We chose to focus on the Arctic because it's the area where we can make the largest impact on global temperatures. The ice in the Arctic acts like a global heat shield, reflecting heat that would otherwise warm the ocean and destabilize global weather.

With the region’s ice declining, we need to act now or we could see an icefree Arctic summer by 2030. 

Although the ice builds up during the winter, it has not been enough to compensate for the losses since 1979. The video above shows the decline in minimum sea ice extent since 1979, which is basically the amount of ice left to reflect heat during the summer.

There are three ways the Arctic reflects heat:

  1. Bright ice, which is basically a combination of ice and snow, reflecting 90% of the heat that comes its way.

  2. Bare ice reflects 50% of heat.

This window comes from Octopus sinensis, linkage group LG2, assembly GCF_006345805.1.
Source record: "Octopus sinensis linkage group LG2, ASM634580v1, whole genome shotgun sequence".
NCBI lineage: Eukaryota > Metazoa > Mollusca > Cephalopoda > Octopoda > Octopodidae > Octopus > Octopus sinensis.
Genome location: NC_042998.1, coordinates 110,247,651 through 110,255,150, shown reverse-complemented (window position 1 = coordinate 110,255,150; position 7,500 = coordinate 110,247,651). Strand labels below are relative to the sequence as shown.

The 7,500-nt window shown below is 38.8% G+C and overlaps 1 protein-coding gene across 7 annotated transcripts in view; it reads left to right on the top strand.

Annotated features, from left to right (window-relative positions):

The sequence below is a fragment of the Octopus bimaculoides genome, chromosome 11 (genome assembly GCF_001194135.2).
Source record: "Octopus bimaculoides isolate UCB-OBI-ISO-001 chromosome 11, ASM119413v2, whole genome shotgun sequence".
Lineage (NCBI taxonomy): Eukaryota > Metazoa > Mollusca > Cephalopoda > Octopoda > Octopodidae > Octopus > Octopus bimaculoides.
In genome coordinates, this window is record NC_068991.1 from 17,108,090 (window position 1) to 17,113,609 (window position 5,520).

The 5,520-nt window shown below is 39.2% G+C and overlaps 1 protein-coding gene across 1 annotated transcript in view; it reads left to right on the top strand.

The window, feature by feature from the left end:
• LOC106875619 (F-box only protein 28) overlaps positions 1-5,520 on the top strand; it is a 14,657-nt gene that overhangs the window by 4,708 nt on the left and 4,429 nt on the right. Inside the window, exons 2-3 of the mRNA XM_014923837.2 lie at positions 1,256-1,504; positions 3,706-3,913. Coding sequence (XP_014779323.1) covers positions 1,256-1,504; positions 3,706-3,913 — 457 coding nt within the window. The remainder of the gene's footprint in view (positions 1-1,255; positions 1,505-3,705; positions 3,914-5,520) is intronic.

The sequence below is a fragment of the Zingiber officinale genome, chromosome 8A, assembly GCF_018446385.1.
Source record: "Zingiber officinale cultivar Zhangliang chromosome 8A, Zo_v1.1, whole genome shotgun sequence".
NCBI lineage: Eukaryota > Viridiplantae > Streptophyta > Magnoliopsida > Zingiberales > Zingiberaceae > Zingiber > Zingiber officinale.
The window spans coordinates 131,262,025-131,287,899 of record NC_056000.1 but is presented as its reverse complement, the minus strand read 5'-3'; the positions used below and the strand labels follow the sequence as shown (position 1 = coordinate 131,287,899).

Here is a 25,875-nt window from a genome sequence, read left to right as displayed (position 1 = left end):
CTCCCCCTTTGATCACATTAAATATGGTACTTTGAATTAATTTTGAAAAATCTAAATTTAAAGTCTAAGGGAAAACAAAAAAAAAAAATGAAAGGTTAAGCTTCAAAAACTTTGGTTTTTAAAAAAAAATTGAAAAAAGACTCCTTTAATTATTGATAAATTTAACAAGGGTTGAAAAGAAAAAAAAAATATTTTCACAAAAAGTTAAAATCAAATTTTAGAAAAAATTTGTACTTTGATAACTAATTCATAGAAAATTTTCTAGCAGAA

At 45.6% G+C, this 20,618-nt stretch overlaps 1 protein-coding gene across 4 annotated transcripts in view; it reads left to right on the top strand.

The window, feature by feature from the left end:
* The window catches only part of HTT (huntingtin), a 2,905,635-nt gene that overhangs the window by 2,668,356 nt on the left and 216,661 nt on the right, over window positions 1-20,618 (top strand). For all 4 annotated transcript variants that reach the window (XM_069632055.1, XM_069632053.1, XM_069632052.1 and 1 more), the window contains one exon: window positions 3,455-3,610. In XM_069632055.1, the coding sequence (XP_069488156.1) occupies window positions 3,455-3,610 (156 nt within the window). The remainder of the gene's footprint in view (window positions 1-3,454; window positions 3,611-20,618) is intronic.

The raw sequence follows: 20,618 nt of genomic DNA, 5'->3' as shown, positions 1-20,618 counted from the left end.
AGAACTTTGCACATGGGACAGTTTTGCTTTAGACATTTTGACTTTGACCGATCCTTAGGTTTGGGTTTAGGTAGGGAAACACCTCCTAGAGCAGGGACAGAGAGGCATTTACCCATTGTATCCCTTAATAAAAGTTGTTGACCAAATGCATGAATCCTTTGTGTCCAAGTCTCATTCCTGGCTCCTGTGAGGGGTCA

3. Open ocean only reflects 6% of heat.

Our material mimics bright ice to reflect the most heat possible -- keeping more ice in the Arctic and the planet cooler for everyone.


Because the ocean absorbs 94% of the heat that comes its way, the Arctic could become a global heater if we let its ice melt. Our team is developing a solution that reflects the most heat, so we decided to mimic bright ice with our material. That way, we can keep more ice in the Arctic during the summer and restore the region’s ice sheet to its previous size over time.

To learn even more about the impacts of Arctic ice loss, see Yale Environment360's explanation here.

To support our mission to reduce ice loss, please donate today.